FIG. 2 is a side elevation view of the lift shown in FIG. 1 with portions of the same boat hull in phantom line.

FIG. 3 is another side elevation view identical to FIG. 2 except that the boat has been raised above the water and the lift is in its upper latched and secure position.

FIG. 4 is a rear elevation view of a portion of the lift in the partially raised position.

FIG. 5 is a rear elevation view identical to FIG. 4 except that the lift is in the upper latched and secure position.

FIG. 6 is an enlarged cross sectional view taken along line 6--6 of FIG. 1.

FIG. 7 is a plan view of a latching mechanism for the lift taken in the vicinity of line 7--7 of FIG. 2.

FIG. 8 is a side elevation of the latch mechanism taken along line 8--8 of FIG. 7 with the pin in the retracted position.

FIG. 9 is identical to FIG. 8 with the pin in the latched position.

FIG. 10 is an enlarged partial view of the latch mechanism taken along line 10--10 of FIG. 9.

FIG. 11 is an enlarged side elevation view of a portion of the lift specifically illustrating the motor driven chain lift.

FIG. 12 is a cross sectional view of a portion of the chain lift and mounting taken along line 12--12 of FIG. 11.

FIG. 13 is an enlarged cross section of a portion of the chain lift taken along line 13--13 of FIG. 12--12.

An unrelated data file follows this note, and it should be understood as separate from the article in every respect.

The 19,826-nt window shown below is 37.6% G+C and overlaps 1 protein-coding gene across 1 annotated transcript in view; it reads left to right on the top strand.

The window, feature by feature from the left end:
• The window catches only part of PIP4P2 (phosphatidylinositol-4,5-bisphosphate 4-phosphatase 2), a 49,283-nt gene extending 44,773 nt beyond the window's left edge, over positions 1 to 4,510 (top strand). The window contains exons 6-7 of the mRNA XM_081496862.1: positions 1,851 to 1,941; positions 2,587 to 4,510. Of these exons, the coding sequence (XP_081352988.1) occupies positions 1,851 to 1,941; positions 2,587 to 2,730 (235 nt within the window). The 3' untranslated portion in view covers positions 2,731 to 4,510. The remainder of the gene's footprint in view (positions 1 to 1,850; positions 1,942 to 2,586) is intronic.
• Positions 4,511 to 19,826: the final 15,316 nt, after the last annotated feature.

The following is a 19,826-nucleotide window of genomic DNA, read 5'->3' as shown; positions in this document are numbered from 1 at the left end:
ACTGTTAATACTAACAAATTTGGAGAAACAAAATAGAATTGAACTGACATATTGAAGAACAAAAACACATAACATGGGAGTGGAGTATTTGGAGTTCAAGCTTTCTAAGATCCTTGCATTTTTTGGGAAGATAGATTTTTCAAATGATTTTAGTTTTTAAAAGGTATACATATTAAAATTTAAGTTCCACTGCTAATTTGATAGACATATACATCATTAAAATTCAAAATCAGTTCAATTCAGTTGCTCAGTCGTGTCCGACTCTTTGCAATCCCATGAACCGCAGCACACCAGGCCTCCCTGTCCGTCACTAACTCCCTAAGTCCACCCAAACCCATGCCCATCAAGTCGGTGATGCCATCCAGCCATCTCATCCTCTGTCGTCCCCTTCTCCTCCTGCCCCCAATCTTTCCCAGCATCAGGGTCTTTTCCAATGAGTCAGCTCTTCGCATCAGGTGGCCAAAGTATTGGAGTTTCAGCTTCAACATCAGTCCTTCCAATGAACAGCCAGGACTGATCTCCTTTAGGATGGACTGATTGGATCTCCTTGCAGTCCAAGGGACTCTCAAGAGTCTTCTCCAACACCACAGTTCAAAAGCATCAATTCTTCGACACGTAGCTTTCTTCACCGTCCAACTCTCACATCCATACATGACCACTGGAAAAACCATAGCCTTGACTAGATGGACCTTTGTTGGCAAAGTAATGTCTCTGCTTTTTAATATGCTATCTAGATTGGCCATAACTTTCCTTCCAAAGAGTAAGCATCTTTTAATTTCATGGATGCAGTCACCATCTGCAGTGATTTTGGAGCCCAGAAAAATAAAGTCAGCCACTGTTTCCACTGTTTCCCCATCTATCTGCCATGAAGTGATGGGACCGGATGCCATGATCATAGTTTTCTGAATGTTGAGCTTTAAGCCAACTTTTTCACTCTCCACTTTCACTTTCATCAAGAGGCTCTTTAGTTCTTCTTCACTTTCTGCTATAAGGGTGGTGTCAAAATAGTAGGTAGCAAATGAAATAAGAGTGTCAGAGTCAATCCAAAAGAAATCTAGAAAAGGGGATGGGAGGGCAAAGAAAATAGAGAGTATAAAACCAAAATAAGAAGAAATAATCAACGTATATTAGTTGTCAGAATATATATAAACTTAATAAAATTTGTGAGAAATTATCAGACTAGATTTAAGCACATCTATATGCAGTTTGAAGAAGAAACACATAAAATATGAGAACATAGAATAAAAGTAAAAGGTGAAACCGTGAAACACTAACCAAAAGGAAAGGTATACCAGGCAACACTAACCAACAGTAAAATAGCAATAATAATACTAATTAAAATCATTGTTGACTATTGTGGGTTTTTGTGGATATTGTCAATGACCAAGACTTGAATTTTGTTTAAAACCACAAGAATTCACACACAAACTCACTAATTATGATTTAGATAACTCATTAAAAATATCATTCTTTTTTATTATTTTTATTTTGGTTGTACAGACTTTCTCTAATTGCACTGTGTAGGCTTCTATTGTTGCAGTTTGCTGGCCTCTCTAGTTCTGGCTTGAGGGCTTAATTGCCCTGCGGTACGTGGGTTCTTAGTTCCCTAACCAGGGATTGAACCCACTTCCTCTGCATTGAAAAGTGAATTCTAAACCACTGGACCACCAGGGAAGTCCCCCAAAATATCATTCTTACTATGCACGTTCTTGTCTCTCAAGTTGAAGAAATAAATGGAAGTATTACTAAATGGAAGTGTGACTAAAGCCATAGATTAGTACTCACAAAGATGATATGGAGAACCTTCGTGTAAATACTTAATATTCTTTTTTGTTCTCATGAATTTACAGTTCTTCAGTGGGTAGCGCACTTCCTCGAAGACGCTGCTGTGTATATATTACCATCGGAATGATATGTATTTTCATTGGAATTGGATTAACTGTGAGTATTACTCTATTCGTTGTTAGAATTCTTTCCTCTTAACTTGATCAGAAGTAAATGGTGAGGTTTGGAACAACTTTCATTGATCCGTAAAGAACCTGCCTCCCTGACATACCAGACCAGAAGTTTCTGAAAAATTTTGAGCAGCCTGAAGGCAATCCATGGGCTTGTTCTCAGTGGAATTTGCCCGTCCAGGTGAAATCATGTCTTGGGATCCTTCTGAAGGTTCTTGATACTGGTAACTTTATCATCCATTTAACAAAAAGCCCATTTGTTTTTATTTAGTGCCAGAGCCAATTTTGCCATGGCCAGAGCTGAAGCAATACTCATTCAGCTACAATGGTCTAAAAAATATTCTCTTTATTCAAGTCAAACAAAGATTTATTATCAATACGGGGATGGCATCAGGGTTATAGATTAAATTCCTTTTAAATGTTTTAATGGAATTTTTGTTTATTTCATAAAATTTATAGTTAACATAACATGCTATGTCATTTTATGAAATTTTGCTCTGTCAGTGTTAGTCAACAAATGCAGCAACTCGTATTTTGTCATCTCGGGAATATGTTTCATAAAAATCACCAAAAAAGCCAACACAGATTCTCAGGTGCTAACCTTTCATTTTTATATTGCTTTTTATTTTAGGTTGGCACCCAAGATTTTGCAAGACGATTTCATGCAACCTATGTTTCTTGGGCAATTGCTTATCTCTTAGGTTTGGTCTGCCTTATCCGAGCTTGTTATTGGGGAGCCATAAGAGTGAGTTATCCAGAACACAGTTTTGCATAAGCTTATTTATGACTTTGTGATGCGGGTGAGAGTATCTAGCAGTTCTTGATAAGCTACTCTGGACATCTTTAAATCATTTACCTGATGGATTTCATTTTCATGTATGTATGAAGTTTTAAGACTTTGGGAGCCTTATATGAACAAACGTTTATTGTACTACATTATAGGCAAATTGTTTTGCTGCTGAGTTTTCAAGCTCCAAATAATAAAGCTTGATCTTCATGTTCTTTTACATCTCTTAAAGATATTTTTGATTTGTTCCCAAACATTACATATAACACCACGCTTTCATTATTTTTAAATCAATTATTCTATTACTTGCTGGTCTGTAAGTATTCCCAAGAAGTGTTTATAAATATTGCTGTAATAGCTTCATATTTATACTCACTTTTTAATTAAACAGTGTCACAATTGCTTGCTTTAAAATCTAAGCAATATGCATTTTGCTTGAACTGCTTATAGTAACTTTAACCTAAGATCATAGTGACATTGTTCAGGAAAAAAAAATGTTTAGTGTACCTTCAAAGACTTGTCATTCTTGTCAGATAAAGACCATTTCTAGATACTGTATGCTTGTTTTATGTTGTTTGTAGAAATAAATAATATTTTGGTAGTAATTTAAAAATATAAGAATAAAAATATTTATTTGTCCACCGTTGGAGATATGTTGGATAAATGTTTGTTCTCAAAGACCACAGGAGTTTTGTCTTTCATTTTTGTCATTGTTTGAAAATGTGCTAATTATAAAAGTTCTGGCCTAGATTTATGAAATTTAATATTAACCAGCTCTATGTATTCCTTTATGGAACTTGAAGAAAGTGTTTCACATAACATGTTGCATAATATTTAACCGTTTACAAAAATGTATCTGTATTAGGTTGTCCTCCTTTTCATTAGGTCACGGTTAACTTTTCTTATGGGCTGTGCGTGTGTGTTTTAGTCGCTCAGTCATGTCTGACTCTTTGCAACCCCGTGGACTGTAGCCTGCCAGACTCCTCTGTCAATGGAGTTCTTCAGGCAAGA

The boat lift is supported on a single load bearing stanchion member 1 which may be a 3/8" wall 5" by 5" square tube. A base plate 2 of considerable rigidity, such as a 1/2" steel plate is seated on the top of the stanchion and suitably braced. A bracket member 3 is connected to the base plate laterally disposed from the stanchion member and is adapted for connection to a stabilizing member 4. The size and configuration of the bracket will depend upon whether the stanchion is to be stablized by an existing pier 5 or by another member 4 driven into the lake or river bottom. The stabilizing bracket must also be engineered, depending upon the stability of the stanchion to resist lateral forces. In some instances the stanchion will be driven into the lake or stream bottom while in other installations it may be anchored in a foundation.